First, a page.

A fundamental question for investors is ‘what is your edge?’ Starting with the idea that each time we buy or sell, someone else is making the opposite decision, anybody seeking to maintain their investment performance has to have an answer to that question. It could be better analysis, or a more disciplined approach, or that one has turned over enough rocks to find something new that no one in the market is watching.

Slingshot Insights goes one further step with the ‘what is your edge’ question; their approach is to find experts on a given topic and ask them about what does or doesn’t matter. Given Slingshot Insights’ focus on healthcare and biotech, where expertise is at a premium, getting scientific or other high-level insight would seem especially ‘edge-worthy’. The group’s Marketplace service is fittingly called Become The Smart Money. We emailed with the team to hear about their approach and about what they’re hearing in the still rocky healthcare sector, and where they’re looking to learn more.

SA Marketplace: Could you talk about your approach generally with Slingshot Insights? What led you to this direction?

Slingshot Insights, author of Become The Smart Money: At Slingshot Insights we work to connect investors with questions to the most knowledgeable experts with answers. Why do we do this? Because we know that the best capitalized professional investors spend more money on expert and management access than any other diligence resource. Until now, these tools were not affordable for the vast majority of people. We think direct access to those closest to the situation, be it doctors, buyers, or management teams, brings life to the independent research investors currently do.

By speaking to experts directly, investors are able to probe big picture proclamations by management teams. We are currently focused on healthcare with plans to expand into additional sectors in 2017.

We started with healthcare because of the complexity and diversity of the industry. For example, if a management team has claimed a new medication’s addressable market is 500k patients, a lot more research needs to be done. Speaking to a physician who has treated the illness for 20 years and was involved in the drug’s development can provide valuable granularity to that number. Carefully crafted questions and follow-up inquiries can peel back patients that might be too sick to go on therapy, already satisfied, or contraindicated. Often these nuances can mean the difference between missing launch estimates and a huge takeout premium.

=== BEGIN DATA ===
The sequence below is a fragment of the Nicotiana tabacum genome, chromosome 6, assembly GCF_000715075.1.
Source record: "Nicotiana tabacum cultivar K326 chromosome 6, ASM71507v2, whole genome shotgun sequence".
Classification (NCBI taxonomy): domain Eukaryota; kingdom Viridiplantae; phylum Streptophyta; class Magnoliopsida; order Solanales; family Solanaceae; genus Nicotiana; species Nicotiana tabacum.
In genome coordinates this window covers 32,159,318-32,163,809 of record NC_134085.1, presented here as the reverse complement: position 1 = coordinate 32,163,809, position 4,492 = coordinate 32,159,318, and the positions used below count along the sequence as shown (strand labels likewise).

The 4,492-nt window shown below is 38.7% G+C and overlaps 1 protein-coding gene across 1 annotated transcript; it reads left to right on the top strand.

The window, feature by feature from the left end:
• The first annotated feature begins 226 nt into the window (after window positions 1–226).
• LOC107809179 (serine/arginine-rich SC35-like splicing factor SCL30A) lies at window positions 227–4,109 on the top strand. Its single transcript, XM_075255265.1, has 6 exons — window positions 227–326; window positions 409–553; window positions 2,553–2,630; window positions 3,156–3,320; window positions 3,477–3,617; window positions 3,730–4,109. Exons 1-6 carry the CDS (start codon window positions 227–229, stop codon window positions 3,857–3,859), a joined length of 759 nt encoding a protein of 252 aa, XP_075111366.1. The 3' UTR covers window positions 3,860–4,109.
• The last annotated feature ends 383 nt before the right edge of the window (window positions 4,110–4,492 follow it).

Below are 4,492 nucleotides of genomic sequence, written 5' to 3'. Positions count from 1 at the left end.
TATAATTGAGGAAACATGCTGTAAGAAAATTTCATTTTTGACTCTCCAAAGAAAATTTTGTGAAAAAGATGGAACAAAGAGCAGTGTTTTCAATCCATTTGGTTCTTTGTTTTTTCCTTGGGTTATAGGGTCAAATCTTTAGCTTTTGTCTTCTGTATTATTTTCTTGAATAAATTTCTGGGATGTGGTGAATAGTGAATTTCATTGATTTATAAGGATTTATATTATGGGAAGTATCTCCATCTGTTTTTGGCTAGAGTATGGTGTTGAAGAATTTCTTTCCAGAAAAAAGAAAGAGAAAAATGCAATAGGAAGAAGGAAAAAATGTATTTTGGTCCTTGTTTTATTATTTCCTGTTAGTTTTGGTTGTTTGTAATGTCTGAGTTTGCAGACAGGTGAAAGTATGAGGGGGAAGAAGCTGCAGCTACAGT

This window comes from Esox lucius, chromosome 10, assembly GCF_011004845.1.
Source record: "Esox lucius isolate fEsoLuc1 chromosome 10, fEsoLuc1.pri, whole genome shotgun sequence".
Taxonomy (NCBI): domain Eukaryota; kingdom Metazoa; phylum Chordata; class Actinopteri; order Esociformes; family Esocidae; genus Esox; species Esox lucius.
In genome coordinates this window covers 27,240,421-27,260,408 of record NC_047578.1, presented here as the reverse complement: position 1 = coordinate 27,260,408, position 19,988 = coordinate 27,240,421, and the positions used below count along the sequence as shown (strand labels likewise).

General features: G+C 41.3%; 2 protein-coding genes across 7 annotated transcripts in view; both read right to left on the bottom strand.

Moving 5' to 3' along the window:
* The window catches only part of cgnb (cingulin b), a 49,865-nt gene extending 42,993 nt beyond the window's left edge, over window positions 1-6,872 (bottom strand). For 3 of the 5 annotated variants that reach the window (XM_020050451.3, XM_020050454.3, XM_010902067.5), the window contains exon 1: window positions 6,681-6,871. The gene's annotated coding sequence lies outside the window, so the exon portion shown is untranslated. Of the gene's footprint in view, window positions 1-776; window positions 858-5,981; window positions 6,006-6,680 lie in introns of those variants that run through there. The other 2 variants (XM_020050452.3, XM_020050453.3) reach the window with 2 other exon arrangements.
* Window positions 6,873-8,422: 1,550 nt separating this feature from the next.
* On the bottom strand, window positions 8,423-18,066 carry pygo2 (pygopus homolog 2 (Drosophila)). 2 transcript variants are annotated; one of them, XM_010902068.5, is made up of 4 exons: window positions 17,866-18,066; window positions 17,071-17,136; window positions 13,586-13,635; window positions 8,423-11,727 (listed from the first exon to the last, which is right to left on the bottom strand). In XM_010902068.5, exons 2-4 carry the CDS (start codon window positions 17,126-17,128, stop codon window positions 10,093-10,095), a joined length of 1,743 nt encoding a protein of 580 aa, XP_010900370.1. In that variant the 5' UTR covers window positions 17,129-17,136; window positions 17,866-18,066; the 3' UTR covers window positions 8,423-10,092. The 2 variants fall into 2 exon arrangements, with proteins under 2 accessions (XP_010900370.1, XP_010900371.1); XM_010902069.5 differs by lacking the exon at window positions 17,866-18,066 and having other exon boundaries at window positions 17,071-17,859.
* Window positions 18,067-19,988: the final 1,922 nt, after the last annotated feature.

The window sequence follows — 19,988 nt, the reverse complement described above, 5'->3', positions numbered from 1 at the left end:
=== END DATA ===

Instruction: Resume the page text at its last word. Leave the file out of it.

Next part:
SA: How do you make sure to get value out of the calls? Interviews or Q&As can be tough to control, so how do you handle that?

SI: We have many steps and procedures in place to ensure our customers get value from the telephone interviews we set up. First and foremost is expert selection. We screen each expert for relevant experience, analyze their biography, and evaluate more than one candidate. The experts on our network are often in the small group of authoritative voices on a specific topic. They are called “Key Opinion Leaders” for a reason and even other professionals look to them for direction. Once an expert has been selected, we organize both specific questions and an overarching goal of the conversation to make sure the time is well-spent. By connecting preparation with selection we are able to consistently deliver insightful conversations.

A good expert is essential, but a strong call leader is also important. Our calls are led by an impressive group of investors, many of whom manage millions of dollars professionally and have closely followed the companies discussed for years. We have been consistently impressed with the caliber of dialogue and degree of sophistication our call leaders bring to the table.

SA: And then where does your expertise in the industry come in? When making your final conclusions, if any, where is there room for you to insert your opinion and analysis independent of the collective expert opinion (for example, if you have 2 or 3 experts who disagree on something)?

SI: An investor’s individual experience is critical to maximizing the value of a call. Understanding the salient points on a topic going into the conversation can often mean surprising the expert with a ‘good’ question.

Beyond asking clever questions, interpretation of the answer also takes skill. Frequently investors listening to the exact same conversation will come away with different conclusions on the investment implications due to their own larger experience and knowledge basis. Oftentimes as professional investors do, our members will execute multiple calls on a topic, further refining investor questions and drilling further into specific learnings from the prior call(s) to form the basis for a strong investment thesis.

SA: What’s the biggest revelation you’ve heard on a call over the last few months, and what’s the significance for investors?